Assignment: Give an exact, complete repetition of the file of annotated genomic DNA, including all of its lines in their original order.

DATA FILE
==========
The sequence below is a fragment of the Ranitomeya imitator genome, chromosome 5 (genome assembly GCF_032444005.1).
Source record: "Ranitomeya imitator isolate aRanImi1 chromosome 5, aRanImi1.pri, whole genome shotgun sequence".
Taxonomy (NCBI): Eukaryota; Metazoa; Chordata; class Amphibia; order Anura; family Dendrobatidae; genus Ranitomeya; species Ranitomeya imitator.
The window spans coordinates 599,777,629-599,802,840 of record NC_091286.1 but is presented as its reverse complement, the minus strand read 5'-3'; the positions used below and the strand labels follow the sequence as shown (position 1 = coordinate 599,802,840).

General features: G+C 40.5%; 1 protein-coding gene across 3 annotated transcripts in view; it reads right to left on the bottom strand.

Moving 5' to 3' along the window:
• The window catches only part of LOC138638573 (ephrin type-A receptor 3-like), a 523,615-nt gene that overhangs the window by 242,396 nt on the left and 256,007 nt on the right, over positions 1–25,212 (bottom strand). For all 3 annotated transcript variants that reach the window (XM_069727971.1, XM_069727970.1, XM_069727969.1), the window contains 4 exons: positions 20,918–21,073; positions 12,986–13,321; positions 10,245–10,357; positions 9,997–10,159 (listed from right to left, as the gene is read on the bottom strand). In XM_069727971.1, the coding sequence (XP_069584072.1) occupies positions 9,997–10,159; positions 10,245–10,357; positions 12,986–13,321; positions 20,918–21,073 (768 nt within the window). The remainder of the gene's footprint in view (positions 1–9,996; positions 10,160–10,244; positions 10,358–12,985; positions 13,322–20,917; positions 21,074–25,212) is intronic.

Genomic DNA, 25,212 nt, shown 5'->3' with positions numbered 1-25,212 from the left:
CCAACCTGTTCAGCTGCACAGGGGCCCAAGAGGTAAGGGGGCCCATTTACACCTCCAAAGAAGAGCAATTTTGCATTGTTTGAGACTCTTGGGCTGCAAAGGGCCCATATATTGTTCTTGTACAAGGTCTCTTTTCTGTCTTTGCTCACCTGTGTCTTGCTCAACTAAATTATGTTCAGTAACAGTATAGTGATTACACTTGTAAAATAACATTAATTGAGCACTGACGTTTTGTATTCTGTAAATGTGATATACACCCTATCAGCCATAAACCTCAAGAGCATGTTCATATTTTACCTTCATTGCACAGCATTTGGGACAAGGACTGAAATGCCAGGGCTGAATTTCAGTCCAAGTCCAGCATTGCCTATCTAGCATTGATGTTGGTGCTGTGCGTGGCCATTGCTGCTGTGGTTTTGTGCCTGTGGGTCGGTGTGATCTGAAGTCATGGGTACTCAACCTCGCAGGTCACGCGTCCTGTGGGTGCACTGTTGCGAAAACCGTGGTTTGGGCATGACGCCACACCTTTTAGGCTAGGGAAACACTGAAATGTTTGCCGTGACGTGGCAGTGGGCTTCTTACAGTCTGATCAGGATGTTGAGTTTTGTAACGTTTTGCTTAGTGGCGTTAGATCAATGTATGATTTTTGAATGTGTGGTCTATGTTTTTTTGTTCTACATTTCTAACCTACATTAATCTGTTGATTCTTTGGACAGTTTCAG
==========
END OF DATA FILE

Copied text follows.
The sequence below is a fragment of the Ranitomeya imitator genome, chromosome 5 (genome assembly GCF_032444005.1).
Source record: "Ranitomeya imitator isolate aRanImi1 chromosome 5, aRanImi1.pri, whole genome shotgun sequence".
Taxonomy (NCBI): Eukaryota; Metazoa; Chordata; class Amphibia; order Anura; family Dendrobatidae; genus Ranitomeya; species Ranitomeya imitator.
The window spans coordinates 599,777,629-599,802,840 of record NC_091286.1 but is presented as its reverse complement, the minus strand read 5'-3'; the positions used below and the strand labels follow the sequence as shown (position 1 = coordinate 599,802,840).

General features: G+C 40.5%; 1 protein-coding gene across 3 annotated transcripts in view; it reads right to left on the bottom strand.

Moving 5' to 3' along the window:
• The window catches only part of LOC138638573 (ephrin type-A receptor 3-like), a 523,615-nt gene that overhangs the window by 242,396 nt on the left and 256,007 nt on the right, over positions 1–25,212 (bottom strand). For all 3 annotated transcript variants that reach the window (XM_069727971.1, XM_069727970.1, XM_069727969.1), the window contains 4 exons: positions 20,918–21,073; positions 12,986–13,321; positions 10,245–10,357; positions 9,997–10,159 (listed from right to left, as the gene is read on the bottom strand). In XM_069727971.1, the coding sequence (XP_069584072.1) occupies positions 9,997–10,159; positions 10,245–10,357; positions 12,986–13,321; positions 20,918–21,073 (768 nt within the window). The remainder of the gene's footprint in view (positions 1–9,996; positions 10,160–10,244; positions 10,358–12,985; positions 13,322–20,917; positions 21,074–25,212) is intronic.

Genomic DNA, 25,212 nt, shown 5'->3' with positions numbered 1-25,212 from the left:
CCAACCTGTTCAGCTGCACAGGGGCCCAAGAGGTAAGGGGGCCCATTTACACCTCCAAAGAAGAGCAATTTTGCATTGTTTGAGACTCTTGGGCTGCAAAGGGCCCATATATTGTTCTTGTACAAGGTCTCTTTTCTGTCTTTGCTCACCTGTGTCTTGCTCAACTAAATTATGTTCAGTAACAGTATAGTGATTACACTTGTAAAATAACATTAATTGAGCACTGACGTTTTGTATTCTGTAAATGTGATATACACCCTATCAGCCATAAACCTCAAGAGCATGTTCATATTTTACCTTCATTGCACAGCATTTGGGACAAGGACTGAAATGCCAGGGCTGAATTTCAGTCCAAGTCCAGCATTGCCTATCTAGCATTGATGTTGGTGCTGTGCGTGGCCATTGCTGCTGTGGTTTTGTGCCTGTGGGTCGGTGTGATCTGAAGTCATGGGTACTCAACCTCGCAGGTCACGCGTCCTGTGGGTGCACTGTTGCGAAAACCGTGGTTTGGGCATGACGCCACACCTTTTAGGCTAGGGAAACACTGAAATGTTTGCCGTGACGTGGCAGTGGGCTTCTTACAGTCTGATCAGGATGTTGAGTTTTGTAACGTTTTGCTTAGTGGCGTTAGATCAATGTATGATTTTTGAATGTGTGGTCTATGTTTTTTTGTTCTACATTTCTAACCTACATTAATCTGTTGATTCTTTGGACAGTTTCAG